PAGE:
If the WC Board hopes to improve its program with improved clinical and cost-effectiveness, it must move toward evidenced-based medicine, which means doing what is supported by research rather than what’s most profitable to the status quo.
According to the comprehensive Canadian meta-analysis on back pain by Pran Manga, Ph.D, “The Effectiveness and Cost-Effectiveness of Chiropractic Management of Low-Back Pain,” this evidence-based study concluded:
“In our view, the constellation of the evidence shows:
1) the effectiveness and cost-effectiveness of chiropractic management of low-back pain.
2) the untested, questionable or harmful nature of many current medical therapies.
3) the economic efficiency of chiropractic care for low-back pain compared with medical care.
4) the safety of chiropractic care.
5) the higher satisfaction levels expressed by patients of chiropractors.
Dr. Manga was very realistic about the turf warfare in the healthcare business:
“There should be a shift in policy now to encourage the utilization of chiropractic services for the management of LBP, given the impressive body of evidence on the effectiveness and comparative cost-effectiveness of these services, and on the high levels of patient satisfaction.
“The shift in utilization from physician to chiropractic care should lead to significant savings in healthcare expenditures judging from evidence in the Canada, the US, the UK and Australia, and even larger savings if a more comprehensive view of the economic costs of low back pain is taken.
“Unnecessary or failed surgery is not only wasteful and costly but, ipso factor, low quality medical care. The opportunity for consultations, second opinions and wider treatment options are significant advantages we foresee from this initiative which has been employed with success in a clinical research setting at the University Hospital, Saskatoon.
“A prominent medical organization, the North American Spine Society, has recently concluded that spinal manipulation, and specifically chiropractic adjustment, is an acceptable and effective treatment for most patients with lumbosacral disorders. This review, when coupled with more thorough analysis by prestigious institutions such as RAND Corporation, adds measurably to the growing credence in spinal manipulation as a therapy of choice for most low back pain.”
“However, the desired change in the healthcare delivery system will not occur by itself, by accommodation between the professions, or by actions on the part of Workers’ Compensation boards or the private sector generally. The government will have to instigate the reform and monitor the progress of the desired changes called for by our overall conclusion.” 
Considering the plethora of recent research that shows the cost and clinical-effectiveness of manipulative spinal therapy (SMT) compared to the medical methods for the vast majority of back problems. Knowing the low back pain business is a $50-75 billion industry in the U.S. alone, logic would dictate that the most cost effective methods would be or should be employed.
As all business owners know, workers’ compensation insurance is a very expensive program and, when used, employers are penalized with higher rates. This is especially true if the workers’ compensation carrier is a “for-profit” insurer as opposed to “self-insured.” Most employers do not realize that these carriers work on a “cost-plus” basis, which explains why these insurers are not concerned about increasing expenses. They simply charge higher premiums to cover their costs.
This for-profit, cost-plus incentive is the leading economic reason why the better mousetrap concept is being ignored in health care. Medical economists and futurists, such as Clement Bezold, Ph.D of the Institute for Alternative Futures deem this incentive as a “perverse motivation.” This cost-plus, perverse motivation is one reason why workers’ compensation insurance is so expensive—there is no real incentive on the insurers’ parts to decrease costs. Simply put: higher gross cash flow = higher percentage take.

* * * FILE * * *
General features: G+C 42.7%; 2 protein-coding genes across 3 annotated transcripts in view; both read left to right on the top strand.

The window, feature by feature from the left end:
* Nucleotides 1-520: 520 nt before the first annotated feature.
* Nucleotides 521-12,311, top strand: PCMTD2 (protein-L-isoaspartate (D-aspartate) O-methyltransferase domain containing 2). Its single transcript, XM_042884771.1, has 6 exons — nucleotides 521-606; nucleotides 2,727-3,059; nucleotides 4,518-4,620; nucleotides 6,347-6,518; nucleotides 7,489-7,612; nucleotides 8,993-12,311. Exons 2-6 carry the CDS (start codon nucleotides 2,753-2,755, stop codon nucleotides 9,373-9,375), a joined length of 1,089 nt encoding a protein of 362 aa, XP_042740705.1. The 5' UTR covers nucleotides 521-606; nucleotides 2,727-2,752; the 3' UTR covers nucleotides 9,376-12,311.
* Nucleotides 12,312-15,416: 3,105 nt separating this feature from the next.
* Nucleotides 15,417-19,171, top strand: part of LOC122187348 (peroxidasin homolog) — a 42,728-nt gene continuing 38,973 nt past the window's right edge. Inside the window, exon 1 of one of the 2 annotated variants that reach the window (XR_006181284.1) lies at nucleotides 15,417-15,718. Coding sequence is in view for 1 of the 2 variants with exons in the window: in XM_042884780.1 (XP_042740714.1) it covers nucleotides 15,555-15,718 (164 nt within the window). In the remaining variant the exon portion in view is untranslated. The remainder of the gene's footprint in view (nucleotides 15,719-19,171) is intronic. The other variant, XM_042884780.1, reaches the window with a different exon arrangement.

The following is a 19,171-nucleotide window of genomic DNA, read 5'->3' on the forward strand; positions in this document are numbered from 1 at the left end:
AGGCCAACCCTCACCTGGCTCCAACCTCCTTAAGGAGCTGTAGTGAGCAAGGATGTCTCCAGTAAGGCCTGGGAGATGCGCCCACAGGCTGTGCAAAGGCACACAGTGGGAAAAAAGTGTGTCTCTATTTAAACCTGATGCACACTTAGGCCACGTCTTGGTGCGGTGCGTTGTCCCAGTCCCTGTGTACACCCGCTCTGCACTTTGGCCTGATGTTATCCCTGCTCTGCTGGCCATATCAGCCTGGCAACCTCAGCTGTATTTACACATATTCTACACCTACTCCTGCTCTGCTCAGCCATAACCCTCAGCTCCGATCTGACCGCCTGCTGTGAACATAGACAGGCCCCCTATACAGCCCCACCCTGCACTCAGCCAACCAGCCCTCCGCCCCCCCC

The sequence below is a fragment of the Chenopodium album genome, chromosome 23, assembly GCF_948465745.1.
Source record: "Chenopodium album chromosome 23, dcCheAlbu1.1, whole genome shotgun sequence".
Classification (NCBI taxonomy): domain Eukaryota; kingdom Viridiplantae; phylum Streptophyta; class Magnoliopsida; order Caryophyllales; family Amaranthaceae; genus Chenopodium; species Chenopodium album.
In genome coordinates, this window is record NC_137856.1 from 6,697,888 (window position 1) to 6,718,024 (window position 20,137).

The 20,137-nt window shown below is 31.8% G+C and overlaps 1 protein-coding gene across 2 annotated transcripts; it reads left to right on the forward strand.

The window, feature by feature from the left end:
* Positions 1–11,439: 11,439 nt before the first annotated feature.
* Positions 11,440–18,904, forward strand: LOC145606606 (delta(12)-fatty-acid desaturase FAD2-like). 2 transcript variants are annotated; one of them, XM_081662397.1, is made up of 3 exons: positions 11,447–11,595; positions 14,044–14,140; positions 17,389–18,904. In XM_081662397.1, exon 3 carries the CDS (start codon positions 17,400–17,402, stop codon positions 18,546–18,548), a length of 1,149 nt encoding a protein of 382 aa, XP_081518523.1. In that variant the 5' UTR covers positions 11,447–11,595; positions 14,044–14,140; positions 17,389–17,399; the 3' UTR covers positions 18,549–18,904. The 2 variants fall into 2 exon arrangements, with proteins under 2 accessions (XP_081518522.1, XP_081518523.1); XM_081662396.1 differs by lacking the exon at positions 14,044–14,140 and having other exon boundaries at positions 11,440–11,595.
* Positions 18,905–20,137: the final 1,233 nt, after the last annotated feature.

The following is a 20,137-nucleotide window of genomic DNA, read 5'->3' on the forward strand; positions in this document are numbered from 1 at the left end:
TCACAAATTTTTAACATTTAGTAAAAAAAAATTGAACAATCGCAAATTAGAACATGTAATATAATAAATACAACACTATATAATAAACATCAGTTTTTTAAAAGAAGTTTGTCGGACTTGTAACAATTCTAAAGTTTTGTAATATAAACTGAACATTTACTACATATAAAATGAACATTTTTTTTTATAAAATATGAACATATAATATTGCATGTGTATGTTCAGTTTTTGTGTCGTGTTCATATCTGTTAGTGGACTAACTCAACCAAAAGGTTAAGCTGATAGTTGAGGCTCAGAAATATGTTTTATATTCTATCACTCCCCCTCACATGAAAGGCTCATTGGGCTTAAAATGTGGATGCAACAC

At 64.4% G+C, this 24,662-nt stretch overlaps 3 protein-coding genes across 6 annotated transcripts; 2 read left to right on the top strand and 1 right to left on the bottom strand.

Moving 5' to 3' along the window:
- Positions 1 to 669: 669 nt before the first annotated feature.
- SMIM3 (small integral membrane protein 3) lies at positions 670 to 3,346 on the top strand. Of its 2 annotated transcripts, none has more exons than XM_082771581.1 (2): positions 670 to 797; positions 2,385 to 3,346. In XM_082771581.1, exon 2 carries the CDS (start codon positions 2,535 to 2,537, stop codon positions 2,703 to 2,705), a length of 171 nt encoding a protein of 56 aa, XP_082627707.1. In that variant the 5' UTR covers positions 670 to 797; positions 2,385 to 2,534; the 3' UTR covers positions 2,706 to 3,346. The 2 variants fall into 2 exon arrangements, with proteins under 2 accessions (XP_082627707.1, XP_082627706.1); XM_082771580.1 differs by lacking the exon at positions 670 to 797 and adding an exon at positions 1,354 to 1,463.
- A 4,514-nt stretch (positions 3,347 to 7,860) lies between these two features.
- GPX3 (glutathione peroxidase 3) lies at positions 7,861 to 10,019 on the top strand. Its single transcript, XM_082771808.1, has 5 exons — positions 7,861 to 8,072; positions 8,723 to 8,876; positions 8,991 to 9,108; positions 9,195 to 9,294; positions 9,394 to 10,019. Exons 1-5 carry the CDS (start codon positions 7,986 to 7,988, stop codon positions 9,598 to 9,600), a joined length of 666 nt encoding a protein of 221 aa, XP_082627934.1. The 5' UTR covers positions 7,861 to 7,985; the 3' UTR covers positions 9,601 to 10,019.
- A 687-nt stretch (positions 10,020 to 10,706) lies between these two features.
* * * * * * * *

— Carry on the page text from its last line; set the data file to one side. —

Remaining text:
Bigos S. et al. US Dept. of Health and Human Services, Public Health Service, Agency for Health Care Policy and Research, Clinical Practice Guideline, Number 14: Acute Low Back Problems in Adults AHCPR Publication No. 95-0642, December 1994.
 World Health Organization, The World Health Report 2000: Health Systems—Improving Performance, 2000.
 Refuting Ineffective Treatments Takes Years The BackLetter® 101 Volume 23, Number 9, 2008.
 Reed Abelson, Financial Ties Are Cited as Issue in Spine Study, NY Times, January 30, 2008 .
 “With Costs Rising, Treating Back Pain Often Seems Futile” by Gina Kolata, NY Times, February 9, 2004.
 Manga, P and Angus, D. “Enhanced chiropractic coverage under OHIP as a means of reducing health care costs, attaining better health outcomes and achieving equitable access to select health services.” Working paper, University of Ottawa, 98-02.
 Eccleston, S. et al. “The Anatomy of Workers’ Compensation Medical Costs and Utilization: A Reference Book.” Workers Compensation Research Institute, Cambridge, Mass. June, 2000
 Mushinski, M. ibid.
 Eccleston, S. et al. “The Anatomy of Workers’ Compensation Medical Costs and Utilization: A Reference Book.” Workers Compensation Research Institute, Cambridge, Mass. June, 2000.
 Eccleston, S. et al. “The Anatomy of Workers’ Compensation Medical Costs and Utilization: A Reference Book.” Workers Compensation Research Institute, Cambridge, Mass. June, 2000.
 Manga Pran, PhD et al. “The Effectiveness and Cost-Effectiveness of chiropractic Management of Lob-Back Pain, “ Ontario Ministry of Health, 1993
 Manga P. Economic case for the integration of chiropractic services into the health care system. J Manipulative Physiol Ther 2000 Feb;23(2):118-22.
 Manga, P et al. The Effectiveness and Cost-Effectiveness of Chiropractic Management of Low- Back Pain. Ontario Ministry of Health, 1993.
 Bezold, C. “The future of chiropractic: Optimizing Health Gains” Institute for Alternative Futures. July 1998.